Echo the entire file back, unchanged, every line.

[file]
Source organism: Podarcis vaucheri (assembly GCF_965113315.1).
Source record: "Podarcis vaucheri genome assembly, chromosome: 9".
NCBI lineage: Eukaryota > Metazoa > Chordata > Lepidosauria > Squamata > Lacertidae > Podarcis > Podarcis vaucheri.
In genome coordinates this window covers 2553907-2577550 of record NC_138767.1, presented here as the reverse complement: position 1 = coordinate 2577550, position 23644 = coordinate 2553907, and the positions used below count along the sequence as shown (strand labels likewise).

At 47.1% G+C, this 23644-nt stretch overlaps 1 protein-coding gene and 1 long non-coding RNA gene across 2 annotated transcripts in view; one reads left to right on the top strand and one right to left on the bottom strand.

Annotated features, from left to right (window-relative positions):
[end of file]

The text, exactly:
Source organism: Podarcis vaucheri (assembly GCF_965113315.1).
Source record: "Podarcis vaucheri genome assembly, chromosome: 9".
NCBI lineage: Eukaryota > Metazoa > Chordata > Lepidosauria > Squamata > Lacertidae > Podarcis > Podarcis vaucheri.
In genome coordinates this window covers 2553907-2577550 of record NC_138767.1, presented here as the reverse complement: position 1 = coordinate 2577550, position 23644 = coordinate 2553907, and the positions used below count along the sequence as shown (strand labels likewise).

At 47.1% G+C, this 23644-nt stretch overlaps 1 protein-coding gene and 1 long non-coding RNA gene across 2 annotated transcripts in view; one reads left to right on the top strand and one right to left on the bottom strand.

Annotated features, from left to right (window-relative positions):